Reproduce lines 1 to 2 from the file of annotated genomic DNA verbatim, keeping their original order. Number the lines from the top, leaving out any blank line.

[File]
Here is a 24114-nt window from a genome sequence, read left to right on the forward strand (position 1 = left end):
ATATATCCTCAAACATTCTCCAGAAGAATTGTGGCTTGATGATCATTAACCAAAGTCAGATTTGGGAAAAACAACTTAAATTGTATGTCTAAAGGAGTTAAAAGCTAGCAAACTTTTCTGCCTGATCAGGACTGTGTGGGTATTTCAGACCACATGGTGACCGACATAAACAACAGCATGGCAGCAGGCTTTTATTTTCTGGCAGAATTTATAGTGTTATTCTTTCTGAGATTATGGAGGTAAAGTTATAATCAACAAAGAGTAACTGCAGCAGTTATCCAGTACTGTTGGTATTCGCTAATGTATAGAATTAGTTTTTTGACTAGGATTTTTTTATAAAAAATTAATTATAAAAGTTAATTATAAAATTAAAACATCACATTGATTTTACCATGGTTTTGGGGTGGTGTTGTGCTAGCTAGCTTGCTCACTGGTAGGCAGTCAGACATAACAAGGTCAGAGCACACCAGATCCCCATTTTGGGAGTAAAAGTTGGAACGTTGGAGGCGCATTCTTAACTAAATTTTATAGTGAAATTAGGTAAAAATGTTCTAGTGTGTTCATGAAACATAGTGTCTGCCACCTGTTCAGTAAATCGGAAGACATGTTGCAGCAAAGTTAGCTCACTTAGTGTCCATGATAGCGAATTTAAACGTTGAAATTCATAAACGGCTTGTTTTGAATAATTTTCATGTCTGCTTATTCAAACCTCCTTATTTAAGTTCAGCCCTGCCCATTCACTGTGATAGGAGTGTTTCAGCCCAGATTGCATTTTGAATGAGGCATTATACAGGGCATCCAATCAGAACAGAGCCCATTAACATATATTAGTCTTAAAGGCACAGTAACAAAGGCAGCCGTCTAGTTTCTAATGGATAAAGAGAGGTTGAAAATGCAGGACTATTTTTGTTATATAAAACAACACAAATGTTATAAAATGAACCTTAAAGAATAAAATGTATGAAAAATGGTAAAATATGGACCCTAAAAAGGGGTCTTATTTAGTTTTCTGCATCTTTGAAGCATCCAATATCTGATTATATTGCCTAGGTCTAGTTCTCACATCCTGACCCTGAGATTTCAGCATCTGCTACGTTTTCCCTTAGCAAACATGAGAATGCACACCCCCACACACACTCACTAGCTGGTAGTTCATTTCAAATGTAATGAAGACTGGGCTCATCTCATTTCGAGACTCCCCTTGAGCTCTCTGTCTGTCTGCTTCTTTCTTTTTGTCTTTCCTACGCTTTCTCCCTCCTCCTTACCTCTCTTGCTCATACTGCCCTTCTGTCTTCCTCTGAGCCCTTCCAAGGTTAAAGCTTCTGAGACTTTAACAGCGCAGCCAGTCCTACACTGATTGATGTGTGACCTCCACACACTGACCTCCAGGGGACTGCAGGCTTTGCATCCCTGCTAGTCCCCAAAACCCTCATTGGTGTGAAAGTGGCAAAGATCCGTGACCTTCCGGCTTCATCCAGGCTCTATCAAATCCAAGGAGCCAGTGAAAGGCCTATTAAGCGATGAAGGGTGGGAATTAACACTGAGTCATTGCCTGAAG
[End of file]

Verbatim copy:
Here is a 24114-nt window from a genome sequence, read left to right on the forward strand (position 1 = left end):
ATATATCCTCAAACATTCTCCAGAAGAATTGTGGCTTGATGATCATTAACCAAAGTCAGATTTGGGAAAAACAACTTAAATTGTATGTCTAAAGGAGTTAAAAGCTAGCAAACTTTTCTGCCTGATCAGGACTGTGTGGGTATTTCAGACCACATGGTGACCGACATAAACAACAGCATGGCAGCAGGCTTTTATTTTCTGGCAGAATTTATAGTGTTATTCTTTCTGAGATTATGGAGGTAAAGTTATAATCAACAAAGAGTAACTGCAGCAGTTATCCAGTACTGTTGGTATTCGCTAATGTATAGAATTAGTTTTTTGACTAGGATTTTTTTATAAAAAATTAATTATAAAAGTTAATTATAAAATTAAAACATCACATTGATTTTACCATGGTTTTGGGGTGGTGTTGTGCTAGCTAGCTTGCTCACTGGTAGGCAGTCAGACATAACAAGGTCAGAGCACACCAGATCCCCATTTTGGGAGTAAAAGTTGGAACGTTGGAGGCGCATTCTTAACTAAATTTTATAGTGAAATTAGGTAAAAATGTTCTAGTGTGTTCATGAAACATAGTGTCTGCCACCTGTTCAGTAAATCGGAAGACATGTTGCAGCAAAGTTAGCTCACTTAGTGTCCATGATAGCGAATTTAAACGTTGAAATTCATAAACGGCTTGTTTTGAATAATTTTCATGTCTGCTTATTCAAACCTCCTTATTTAAGTTCAGCCCTGCCCATTCACTGTGATAGGAGTGTTTCAGCCCAGATTGCATTTTGAATGAGGCATTATACAGGGCATCCAATCAGAACAGAGCCCATTAACATATATTAGTCTTAAAGGCACAGTAACAAAGGCAGCCGTCTAGTTTCTAATGGATAAAGAGAGGTTGAAAATGCAGGACTATTTTTGTTATATAAAACAACACAAATGTTATAAAATGAACCTTAAAGAATAAAATGTATGAAAAATGGTAAAATATGGACCCTAAAAAGGGGTCTTATTTAGTTTTCTGCATCTTTGAAGCATCCAATATCTGATTATATTGCCTAGGTCTAGTTCTCACATCCTGACCCTGAGATTTCAGCATCTGCTACGTTTTCCCTTAGCAAACATGAGAATGCACACCCCCACACACACTCACTAGCTGGTAGTTCATTTCAAATGTAATGAAGACTGGGCTCATCTCATTTCGAGACTCCCCTTGAGCTCTCTGTCTGTCTGCTTCTTTCTTTTTGTCTTTCCTACGCTTTCTCCCTCCTCCTTACCTCTCTTGCTCATACTGCCCTTCTGTCTTCCTCTGAGCCCTTCCAAGGTTAAAGCTTCTGAGACTTTAACAGCGCAGCCAGTCCTACACTGATTGATGTGTGACCTCCACACACTGACCTCCAGGGGACTGCAGGCTTTGCATCCCTGCTAGTCCCCAAAACCCTCATTGGTGTGAAAGTGGCAAAGATCCGTGACCTTCCGGCTTCATCCAGGCTCTATCAAATCCAAGGAGCCAGTGAAAGGCCTATTAAGCGATGAAGGGTGGGAATTAACACTGAGTCATTGCCTGAAG